Bringing feedback to the forefront

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Feedback is a key area of student concern and and important area across the HE sector. However, marking work and giving individual comments and feedback to students is time- and energy-sapping for lecturers, so how can we rethink marking and feedback to make it work better for students? Writing the Guardian, Andrew Tharby, and English teacher, suggests that rather than ignoring feedback, it be brough to the forefront of classroom activity, and could quite easily be incorporated into seminars.

The following ideas present ways of adding feedback opportunities to classes, in ways that are easily recognisable to students.

The five-minute flick

This is one of my favourite strategies. I check through a cross-section of books – five or six – to assess how students across a range of abilities performed in the previous lesson. If they have produced a piece of writing, I will begin the next class by showing an example from one student – typed up or photographed – and we critique it together. I guide the class through the editing process, staying focused on common misconceptions and weaknesses, so that we model an improvement together. Individuals then return to their own work and edit independently with this example in mind.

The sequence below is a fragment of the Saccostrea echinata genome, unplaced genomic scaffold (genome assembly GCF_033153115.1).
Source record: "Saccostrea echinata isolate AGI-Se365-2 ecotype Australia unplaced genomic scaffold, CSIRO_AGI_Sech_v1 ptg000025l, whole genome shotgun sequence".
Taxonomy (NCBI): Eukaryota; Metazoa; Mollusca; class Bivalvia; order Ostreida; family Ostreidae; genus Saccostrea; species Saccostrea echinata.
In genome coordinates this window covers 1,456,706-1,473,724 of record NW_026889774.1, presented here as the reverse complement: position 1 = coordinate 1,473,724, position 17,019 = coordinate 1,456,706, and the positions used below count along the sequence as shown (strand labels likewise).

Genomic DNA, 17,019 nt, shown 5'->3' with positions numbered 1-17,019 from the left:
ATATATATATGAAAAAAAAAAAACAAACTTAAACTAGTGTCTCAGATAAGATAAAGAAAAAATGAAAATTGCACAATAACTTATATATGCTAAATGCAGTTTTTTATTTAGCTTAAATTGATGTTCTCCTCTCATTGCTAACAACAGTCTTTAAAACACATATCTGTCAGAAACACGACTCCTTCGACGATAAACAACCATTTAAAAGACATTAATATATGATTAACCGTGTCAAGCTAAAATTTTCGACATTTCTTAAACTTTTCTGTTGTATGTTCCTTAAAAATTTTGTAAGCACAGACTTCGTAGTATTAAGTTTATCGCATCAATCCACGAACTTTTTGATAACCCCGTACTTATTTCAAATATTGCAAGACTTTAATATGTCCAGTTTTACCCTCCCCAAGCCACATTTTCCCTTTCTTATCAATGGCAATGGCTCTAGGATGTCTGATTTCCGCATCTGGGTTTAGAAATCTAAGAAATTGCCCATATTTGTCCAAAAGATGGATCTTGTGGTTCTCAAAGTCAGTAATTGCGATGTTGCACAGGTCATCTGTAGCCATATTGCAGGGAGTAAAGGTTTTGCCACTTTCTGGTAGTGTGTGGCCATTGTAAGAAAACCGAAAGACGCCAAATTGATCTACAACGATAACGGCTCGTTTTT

Gallery critique

In my experience, peer-assessment is fraught with problems; however well I train a class to do it proficiently, each student is at the mercy of the accuracy and commitment of the student next to them. Gallery critique draws on ideas from Ron Berger’s book, An Ethic of Excellence, and involves students moving around the classroom critiquing one another’s work using Berger’s “kind, specific, helpful” mantra, along with a plentiful supply of post-it notes. Not only do students receive detailed feedback from a number of peers, they also learn from reading each other’s work. I have written in depth about the strategy here.

Live marking

This also has huge potential. As the students are working, I call them up one-by-one to my desk. We discuss their work and l feedback both verbally and with symbols. If you are required to demonstrate evidence of marking, a verbal feedback stamp can be very useful. I find this technique works best if the class is undertaking an extended written piece. I can see a whole class over two lessons and can differentiate the timing of my feedback, as some students need to be left to work independently for longer and others need to be steered on track much earlier. The strategy can be manipulated in a variety of ways depending on the subject and task.

The original article can be accessed on the Guardian website.

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